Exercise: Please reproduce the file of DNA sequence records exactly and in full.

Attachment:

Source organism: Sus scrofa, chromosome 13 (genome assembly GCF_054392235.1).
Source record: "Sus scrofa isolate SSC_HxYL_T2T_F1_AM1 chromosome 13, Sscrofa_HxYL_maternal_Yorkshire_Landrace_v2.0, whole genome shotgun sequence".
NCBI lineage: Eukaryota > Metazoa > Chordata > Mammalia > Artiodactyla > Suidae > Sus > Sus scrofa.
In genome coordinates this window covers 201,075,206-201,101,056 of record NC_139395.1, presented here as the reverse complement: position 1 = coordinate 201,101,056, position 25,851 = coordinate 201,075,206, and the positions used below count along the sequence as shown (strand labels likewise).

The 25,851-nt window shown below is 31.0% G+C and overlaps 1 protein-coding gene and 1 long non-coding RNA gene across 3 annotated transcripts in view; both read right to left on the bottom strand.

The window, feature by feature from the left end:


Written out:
Source organism: Sus scrofa, chromosome 13 (genome assembly GCF_054392235.1).
Source record: "Sus scrofa isolate SSC_HxYL_T2T_F1_AM1 chromosome 13, Sscrofa_HxYL_maternal_Yorkshire_Landrace_v2.0, whole genome shotgun sequence".
NCBI lineage: Eukaryota > Metazoa > Chordata > Mammalia > Artiodactyla > Suidae > Sus > Sus scrofa.
In genome coordinates this window covers 201,075,206-201,101,056 of record NC_139395.1, presented here as the reverse complement: position 1 = coordinate 201,101,056, position 25,851 = coordinate 201,075,206, and the positions used below count along the sequence as shown (strand labels likewise).

The 25,851-nt window shown below is 31.0% G+C and overlaps 1 protein-coding gene and 1 long non-coding RNA gene across 3 annotated transcripts in view; both read right to left on the bottom strand.

The window, feature by feature from the left end: